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Healthy Skepticism Library item: 19246

Warning: This library includes all items relevant to health product marketing that we are aware of regardless of quality. Often we do not agree with all or part of the contents.

 

Publication type: news

Arnold M
DDMAC enforcement letters up 26% in 2010
Medical Marketing & Media 2010 Dec 28
http://www.mmm-online.com/ddmac-enforcement-letters-up-26-in-2010/article/193399/


Full text:

If it feels like the FDA sent out more letters this year scolding pharmas for their advertising and promotion practices, it’s because the agency did.

The FDA’s Division of Drug Marketing, Advertising and Communications (DDMAC) has written 26% more enforcement letters to drug companies over promotional practices this year than it did in 2009.

DDMAC has posted 52 letters so far this year, compared to 41 in 2009, and the agency wouldn’t rule out posting more before year’s end. Of those 52, 39 were untitled letters and 13 were the more serious warning letters. In 2009, DDMAC issued 28 untitled letters and 13 warning letters.

Half of all letters concerned promotion directed toward healthcare professionals, while 38% targeted consumer promotion and the remainder addressed promotion that could be reach both consumers and professionals, mostly websites. Fifteen letters concerned digital promotion, from websites to consumer-directed online video and an adherence email blast. Six cited violative sales aids, four were for journal ads, two were on TV ads (for Lunesta, pictured, and Aricept) and another two consumer print ads.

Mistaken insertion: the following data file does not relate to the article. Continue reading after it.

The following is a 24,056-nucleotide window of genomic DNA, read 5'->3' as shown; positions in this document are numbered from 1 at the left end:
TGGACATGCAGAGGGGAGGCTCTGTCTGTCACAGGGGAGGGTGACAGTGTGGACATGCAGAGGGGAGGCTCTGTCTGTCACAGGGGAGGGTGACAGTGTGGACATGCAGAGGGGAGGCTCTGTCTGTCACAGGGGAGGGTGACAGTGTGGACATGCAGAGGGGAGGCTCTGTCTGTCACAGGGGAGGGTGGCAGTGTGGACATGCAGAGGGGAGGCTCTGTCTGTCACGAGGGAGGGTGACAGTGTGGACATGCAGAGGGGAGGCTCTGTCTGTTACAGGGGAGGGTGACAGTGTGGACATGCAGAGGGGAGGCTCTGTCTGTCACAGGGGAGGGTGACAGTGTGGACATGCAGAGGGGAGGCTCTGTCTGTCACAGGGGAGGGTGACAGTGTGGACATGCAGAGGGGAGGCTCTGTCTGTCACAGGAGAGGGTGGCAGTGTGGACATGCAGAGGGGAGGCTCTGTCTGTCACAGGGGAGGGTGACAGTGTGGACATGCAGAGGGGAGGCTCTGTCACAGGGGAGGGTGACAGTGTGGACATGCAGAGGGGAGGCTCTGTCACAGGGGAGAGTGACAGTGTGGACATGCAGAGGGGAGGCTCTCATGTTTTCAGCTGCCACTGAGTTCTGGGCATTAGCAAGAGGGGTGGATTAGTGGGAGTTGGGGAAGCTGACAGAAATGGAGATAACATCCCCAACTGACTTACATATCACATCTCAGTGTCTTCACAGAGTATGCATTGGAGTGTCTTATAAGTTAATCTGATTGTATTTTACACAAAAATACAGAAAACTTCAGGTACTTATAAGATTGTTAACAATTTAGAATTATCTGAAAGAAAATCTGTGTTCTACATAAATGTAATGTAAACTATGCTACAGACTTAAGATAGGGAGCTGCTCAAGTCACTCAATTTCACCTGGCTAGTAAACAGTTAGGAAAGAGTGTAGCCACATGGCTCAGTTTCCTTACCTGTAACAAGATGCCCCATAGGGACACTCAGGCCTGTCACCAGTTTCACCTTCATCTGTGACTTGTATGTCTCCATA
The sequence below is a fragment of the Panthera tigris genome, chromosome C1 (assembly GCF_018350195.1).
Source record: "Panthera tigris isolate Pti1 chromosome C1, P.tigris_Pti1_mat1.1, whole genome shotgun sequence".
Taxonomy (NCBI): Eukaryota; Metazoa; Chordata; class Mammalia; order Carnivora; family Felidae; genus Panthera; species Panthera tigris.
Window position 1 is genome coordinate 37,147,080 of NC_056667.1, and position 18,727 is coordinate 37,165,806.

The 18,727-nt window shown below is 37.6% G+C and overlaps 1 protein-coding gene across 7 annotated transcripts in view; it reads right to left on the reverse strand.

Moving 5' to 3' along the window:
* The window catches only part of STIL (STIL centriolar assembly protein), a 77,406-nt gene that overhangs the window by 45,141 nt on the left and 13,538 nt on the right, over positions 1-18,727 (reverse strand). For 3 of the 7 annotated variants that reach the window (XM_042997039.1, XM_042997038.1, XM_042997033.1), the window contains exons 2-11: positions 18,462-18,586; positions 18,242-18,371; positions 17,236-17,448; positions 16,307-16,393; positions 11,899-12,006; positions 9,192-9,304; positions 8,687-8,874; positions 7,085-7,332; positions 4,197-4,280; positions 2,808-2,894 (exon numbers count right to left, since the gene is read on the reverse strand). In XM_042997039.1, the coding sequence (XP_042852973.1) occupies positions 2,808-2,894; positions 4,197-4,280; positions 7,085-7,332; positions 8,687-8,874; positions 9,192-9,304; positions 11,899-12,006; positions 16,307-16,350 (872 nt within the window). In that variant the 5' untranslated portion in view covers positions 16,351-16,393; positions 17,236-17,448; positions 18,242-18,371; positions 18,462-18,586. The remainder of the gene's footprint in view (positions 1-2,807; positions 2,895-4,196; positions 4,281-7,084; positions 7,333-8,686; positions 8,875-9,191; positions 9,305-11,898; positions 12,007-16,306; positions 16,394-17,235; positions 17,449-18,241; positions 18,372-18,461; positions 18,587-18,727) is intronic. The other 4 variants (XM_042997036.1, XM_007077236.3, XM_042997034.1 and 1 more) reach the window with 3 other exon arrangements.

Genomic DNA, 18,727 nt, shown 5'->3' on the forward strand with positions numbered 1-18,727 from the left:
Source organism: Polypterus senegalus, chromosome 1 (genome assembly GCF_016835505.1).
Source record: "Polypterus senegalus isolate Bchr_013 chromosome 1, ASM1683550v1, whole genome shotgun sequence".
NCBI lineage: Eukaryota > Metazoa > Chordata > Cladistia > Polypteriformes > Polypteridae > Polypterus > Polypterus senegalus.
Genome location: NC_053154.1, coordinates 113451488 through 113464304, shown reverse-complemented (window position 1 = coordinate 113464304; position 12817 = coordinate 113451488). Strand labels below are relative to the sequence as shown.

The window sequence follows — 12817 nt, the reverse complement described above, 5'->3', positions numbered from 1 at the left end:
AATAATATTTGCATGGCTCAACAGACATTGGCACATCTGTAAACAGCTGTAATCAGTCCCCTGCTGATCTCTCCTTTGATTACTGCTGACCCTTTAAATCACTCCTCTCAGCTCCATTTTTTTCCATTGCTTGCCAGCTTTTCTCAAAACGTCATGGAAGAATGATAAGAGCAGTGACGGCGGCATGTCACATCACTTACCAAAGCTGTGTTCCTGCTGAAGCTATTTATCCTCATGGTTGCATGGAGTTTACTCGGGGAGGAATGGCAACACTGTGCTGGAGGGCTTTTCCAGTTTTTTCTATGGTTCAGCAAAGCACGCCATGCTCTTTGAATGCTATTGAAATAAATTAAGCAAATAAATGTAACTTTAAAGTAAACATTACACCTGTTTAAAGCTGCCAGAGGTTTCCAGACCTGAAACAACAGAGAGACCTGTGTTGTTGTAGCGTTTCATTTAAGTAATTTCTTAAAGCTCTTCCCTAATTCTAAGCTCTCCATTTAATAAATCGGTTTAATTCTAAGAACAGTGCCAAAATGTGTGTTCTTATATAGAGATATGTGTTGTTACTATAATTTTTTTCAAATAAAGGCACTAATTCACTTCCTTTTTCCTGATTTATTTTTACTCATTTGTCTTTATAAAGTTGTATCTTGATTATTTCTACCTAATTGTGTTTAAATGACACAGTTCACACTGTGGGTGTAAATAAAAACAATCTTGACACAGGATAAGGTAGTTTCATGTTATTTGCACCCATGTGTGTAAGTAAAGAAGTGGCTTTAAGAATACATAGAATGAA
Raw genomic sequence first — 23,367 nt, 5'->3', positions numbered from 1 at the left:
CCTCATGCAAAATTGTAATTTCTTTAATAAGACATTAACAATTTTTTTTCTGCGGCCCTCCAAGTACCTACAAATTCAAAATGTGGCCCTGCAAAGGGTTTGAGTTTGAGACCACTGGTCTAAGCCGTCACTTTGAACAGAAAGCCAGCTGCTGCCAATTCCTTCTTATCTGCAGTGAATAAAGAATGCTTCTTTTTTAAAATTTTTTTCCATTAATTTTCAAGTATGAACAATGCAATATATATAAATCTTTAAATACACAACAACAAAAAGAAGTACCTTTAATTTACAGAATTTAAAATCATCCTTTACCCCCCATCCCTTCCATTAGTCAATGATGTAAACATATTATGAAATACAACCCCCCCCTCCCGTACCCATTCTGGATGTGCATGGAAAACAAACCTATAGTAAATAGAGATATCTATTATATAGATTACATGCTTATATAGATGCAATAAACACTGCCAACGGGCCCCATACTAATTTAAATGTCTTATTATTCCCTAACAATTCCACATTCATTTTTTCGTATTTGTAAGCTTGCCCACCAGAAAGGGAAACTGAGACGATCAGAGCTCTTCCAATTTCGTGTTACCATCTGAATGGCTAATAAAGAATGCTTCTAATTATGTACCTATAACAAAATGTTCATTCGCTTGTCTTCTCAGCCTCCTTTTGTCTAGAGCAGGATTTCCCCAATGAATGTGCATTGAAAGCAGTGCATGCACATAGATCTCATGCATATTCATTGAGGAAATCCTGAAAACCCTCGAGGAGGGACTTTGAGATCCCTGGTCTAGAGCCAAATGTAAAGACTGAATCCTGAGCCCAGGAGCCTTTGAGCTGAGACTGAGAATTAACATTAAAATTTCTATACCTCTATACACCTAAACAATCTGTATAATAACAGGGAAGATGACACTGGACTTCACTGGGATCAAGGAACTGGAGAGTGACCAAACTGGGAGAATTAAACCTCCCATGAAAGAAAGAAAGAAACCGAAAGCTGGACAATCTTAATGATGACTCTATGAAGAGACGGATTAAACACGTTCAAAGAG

Two letters concerned oral statements made at conferences – one by an Amgen rep, one by a physician on behalf of Adolor’s Entereg – and another concerned a Florida dermatologist who talked up Ipsen’s Dysport on TV and in magazines before it was approved. Just one – a warning letter on Hill Dermaceuticals’ DermaSmoothe/FS website – resulted from the agency’s vaunted Bad Ad program.

The Center for Biologics Evaluation and Research issued six enforcement letters concerning promotion of biologics in 2010, including one warning letter and five untitled letters. That’s about on par with 2009’s seven letters – one warning letter and six untitled letters.

 

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Far too large a section of the treatment of disease is to-day controlled by the big manufacturing pharmacists, who have enslaved us in a plausible pseudo-science...
The blind faith which some men have in medicines illustrates too often the greatest of all human capacities - the capacity for self deception...
Some one will say, Is this all your science has to tell us? Is this the outcome of decades of good clinical work, of patient study of the disease, of anxious trial in such good faith of so many drugs? Give us back the childlike trust of the fathers in antimony and in the lancet rather than this cold nihilism. Not at all! Let us accept the truth, however unpleasant it may be, and with the death rate staring us in the face, let us not be deceived with vain fancies...
we need a stern, iconoclastic spirit which leads, not to nihilism, but to an active skepticism - not the passive skepticism, born of despair, but the active skepticism born of a knowledge that recognizes its limitations and knows full well that only in this attitude of mind can true progress be made.
- William Osler 1909